When Republicans took power in 1995, they soon lost their aversion to self-executing rules and proceeded to set new records under Speaker Newt Gingrich (R-Ga.). <u><span style='font-size: 20pt'>There were 38 and 52 self-executing rules in the 104th and 105th Congresses (1995-1998), making up 25 percent and 35 percent of all rules, respectively. Under Speaker Dennis Hastert (R-Ill.) </span>there were 40, 42 and 30 self-executing rules in the 106th, 107th and 108th Congresses (22 percent, 37 percent and 22 percent, respectively). Thus far in the 109th Congress, self-executing rules make up about 16 percent of all rules.

On April 26 [2006], the Rules Committee served up the mother of all self-executing rules for the lobby/ethics reform bill. The committee hit the trifecta with not one, not two, but three self-executing provisions in the same special rule.</u>
</div></div>

Just another example of Republican hypocrisy.

Q

Gayle in MD
03-18-2010, 07:04 AM
<div class="ubbcode-block"><div class="ubbcode-header">Originally Posted By: Qtec</div><div class="ubbcode-body"><div class="ubbcode-block"><div class="ubbcode-header">Originally Posted By: pooltchr</div><div class="ubbcode-body"><div class="ubbcode-block"><div class="ubbcode-header">Originally Posted By: llotter</div><div class="ubbcode-body">I think a lot of tea party folks are going to rebel if the health care legislation passes, probably through non-payment of taxes. </div></div>

<u>Especially if they push it through the house without even voting on it!!!!!!!!!!</u>

Steve </div></div>

Those pesky facts again.

<div class="ubbcode-block"><div class="ubbcode-header">Quote:</div><div class="ubbcode-body"> Self-executing rules began innocently enough in the 1970s as a way of making technical corrections to bills. But, as the House became more partisan in the 1980s, the majority leadership was empowered by its caucus to take all necessary steps to pass the party's bills. This included a Rules Committee that was used more creatively to devise procedures to all but guarantee policy success. The self-executing rule was one such device to make substantive changes in legislation while ensuring majority passage.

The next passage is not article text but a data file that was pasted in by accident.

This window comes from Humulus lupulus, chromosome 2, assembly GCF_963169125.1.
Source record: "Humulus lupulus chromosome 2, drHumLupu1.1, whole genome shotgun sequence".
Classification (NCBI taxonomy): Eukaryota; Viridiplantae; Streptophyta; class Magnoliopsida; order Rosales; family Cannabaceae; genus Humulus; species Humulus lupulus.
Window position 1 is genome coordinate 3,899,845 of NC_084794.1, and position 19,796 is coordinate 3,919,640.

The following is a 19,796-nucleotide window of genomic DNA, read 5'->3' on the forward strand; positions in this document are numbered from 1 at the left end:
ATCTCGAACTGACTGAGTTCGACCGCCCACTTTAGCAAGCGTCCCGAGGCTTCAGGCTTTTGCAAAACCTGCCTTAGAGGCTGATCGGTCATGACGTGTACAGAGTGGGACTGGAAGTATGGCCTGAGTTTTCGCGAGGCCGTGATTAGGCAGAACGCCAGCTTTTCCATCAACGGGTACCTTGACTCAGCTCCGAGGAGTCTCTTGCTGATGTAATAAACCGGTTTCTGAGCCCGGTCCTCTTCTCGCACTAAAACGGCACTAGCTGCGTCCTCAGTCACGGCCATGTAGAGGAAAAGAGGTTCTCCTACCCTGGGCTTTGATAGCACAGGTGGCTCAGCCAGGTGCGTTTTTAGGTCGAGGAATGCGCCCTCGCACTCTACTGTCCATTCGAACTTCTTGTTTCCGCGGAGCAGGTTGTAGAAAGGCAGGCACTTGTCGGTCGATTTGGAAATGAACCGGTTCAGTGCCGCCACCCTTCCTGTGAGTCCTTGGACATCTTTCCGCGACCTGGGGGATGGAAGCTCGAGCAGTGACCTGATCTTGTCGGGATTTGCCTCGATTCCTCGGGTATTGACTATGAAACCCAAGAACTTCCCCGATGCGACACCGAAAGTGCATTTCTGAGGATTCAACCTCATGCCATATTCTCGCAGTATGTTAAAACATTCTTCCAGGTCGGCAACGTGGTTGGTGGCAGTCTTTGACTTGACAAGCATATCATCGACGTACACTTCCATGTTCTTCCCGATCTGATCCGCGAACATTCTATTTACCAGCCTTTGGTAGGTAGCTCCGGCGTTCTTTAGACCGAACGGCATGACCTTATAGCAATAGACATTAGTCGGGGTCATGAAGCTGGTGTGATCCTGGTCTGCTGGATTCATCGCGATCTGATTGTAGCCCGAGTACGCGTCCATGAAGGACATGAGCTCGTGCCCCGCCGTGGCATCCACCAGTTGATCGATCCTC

When Republicans were in the minority, they railed against self-executing rules as being anti-deliberative because they undermined and perverted the work of committees and also prevented the House from having a separate debate and vote on the majority's preferred changes. From the 95th to 98th Congresses (1977-84), there were only eight self-executing rules making up just 1 percent of the 857 total rules granted. However, in Speaker Tip O'Neill's (D-Mass.) final term in the 99th Congress, there were 20 self-executing rules (12 percent). In Rep. Jim Wright's (D-Texas) only full term as Speaker, in the 100th Congress, there were 18 self-executing rules (17 percent). <u>They reached a high point of 30 under Speaker Tom Foley (D-Wash.) during the final Democratic Congress, the 103rd, for 22 percent of all rules.</u>

When Republicans took power in 1995, they soon lost their aversion to self-executing rules and proceeded to set new records under Speaker Newt Gingrich (R-Ga.). <u><span style='font-size: 20pt'>There were 38 and 52 self-executing rules in the 104th and 105th Congresses (1995-1998), making up 25 percent and 35 percent of all rules, respectively. Under Speaker Dennis Hastert (R-Ill.) </span>there were 40, 42 and 30 self-executing rules in the 106th, 107th and 108th Congresses (22 percent, 37 percent and 22 percent, respectively). Thus far in the 109th Congress, self-executing rules make up about 16 percent of all rules.